Each type of in-situ gelled acid uses slightly different gelation chemistry. The crosslinker may be iron (III), zirconium compounds, or other polyvalent cationic species.6 The behavior of the gelled acid will be determined by temperature, which affects viscosity and acid reaction rate. Dilution of the acid with formation brine will reduce viscosity and the effectiveness of the crosslinking reaction.
When hydrochloric acid is injected into a formation, it has a pH of nearly zero. The pH of the acid increases as the acid reacts with the carbonate rock. At a pH value of approximately 2, it is claimed that the polymer reacts with the iron (III) crosslinker and forms a very viscous gel.3,4 At pH 2, the acid concentration has decreased to approximately 0.04 wt%, and it is nearly completely spent. The viscosity of the acid can reach 1,000 mPa·s and is able to divert unreacted acid into other zones in the formation.4 As the acid continues its reaction, the pH will rise further. At pH values greater than 4 to 5, the viscosity of the gel is claimed to decrease as the polymer and crosslinker dissociate. A breaker is used to ensure a complete reversal of the crosslinking process by reducing iron (III) to iron (II).4 The decreased viscosity of the spent acid is designed to improve its removal from the formation. In comparison, zirconium (IV) crosslinker is claimed to form a viscous gel at pH values of 4 to 5, and the gelation process is reversed by the addition of calcium fluoride. The fluoride ion forms a stable complex with zirconium (IV) to reverse the crosslinking of the polymer.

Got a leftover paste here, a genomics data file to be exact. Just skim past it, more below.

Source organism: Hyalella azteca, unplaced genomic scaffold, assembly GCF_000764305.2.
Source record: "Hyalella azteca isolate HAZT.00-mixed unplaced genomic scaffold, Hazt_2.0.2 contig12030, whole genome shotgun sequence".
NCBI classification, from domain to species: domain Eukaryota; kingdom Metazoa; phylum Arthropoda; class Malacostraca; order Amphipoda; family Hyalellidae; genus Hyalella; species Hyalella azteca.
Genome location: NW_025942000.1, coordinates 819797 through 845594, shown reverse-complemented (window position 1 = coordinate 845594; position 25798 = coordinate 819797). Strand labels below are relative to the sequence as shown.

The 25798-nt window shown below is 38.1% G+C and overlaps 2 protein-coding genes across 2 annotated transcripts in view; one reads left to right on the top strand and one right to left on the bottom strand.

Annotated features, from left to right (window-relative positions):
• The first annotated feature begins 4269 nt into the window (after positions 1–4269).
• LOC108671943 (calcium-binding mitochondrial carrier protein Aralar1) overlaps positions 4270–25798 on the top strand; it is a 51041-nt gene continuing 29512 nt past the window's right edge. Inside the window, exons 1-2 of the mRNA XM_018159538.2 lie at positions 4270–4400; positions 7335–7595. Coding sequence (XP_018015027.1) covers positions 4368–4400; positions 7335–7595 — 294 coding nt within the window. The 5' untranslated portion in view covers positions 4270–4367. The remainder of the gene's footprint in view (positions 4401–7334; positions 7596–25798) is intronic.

A comprehensive review of the effectiveness of more than 80 acid treatments of power water injection and salt-water disposal wells was reported by Mohamed et al.7 These treatments included regular, emulsified, and in-situ gelled acids. It was speculated that severe formation damage can result from the improper use of in-situ gelled acids. Taylor et al.8 reported a case study of a seawater injection well stimulated with an in-situ gelled acid. When used correctly, in-situ gelled acids improved acid treatment results. 7,8,9 Woo et al.10 discussed the plugging problems inherent with conventional crosslinked acid gellants. Laboratory studies of in-situ gelled acids were reported by Bazin11 and by Lynn and Nasr-El-Din.12
The objectives of this work are to:
Determine the relative rate of the reaction of in-situ gelled acid with the reservoir rock.
Study the gelation mechanisms of in-situ gelled acid systems using viscosity measurements.
Compare the performance of in-situ gelled acids in coreflood experiments.
Acid formulae used in this work are listed in Table 1 for Acid A, Table 2 for Acid B, and Table 3 for Acid C. Composition of the additives came from Material Safety Data Sheets supplied by each company. Acids B and C use an iron (III) compound as a crosslinking agent. Acid A uses a zirconium (IV) compound. Acid C was the only one to use a buffer, hydroxyacetic acid, at 2 gal/Mgal. All three of the acids had the same polymer loading (20 gal/Mgal). The three companies claim a useful range of 5 to 28 wt% HCl, but were examined at 5 to 20 wt% HCl in these experiments.
Viscosity measurements were made using a Haake Rheostress RS100 rotational viscometer. Most measurements were made using a double gap sensor system to increase accuracy. Measurement temperature was 100 or 150 degrees F°38 or 65°C). These temperatures cover the range found in power water injection wells and disposal wells in the reservoir studied.
|File Size||700 KB||Number of Pages||9|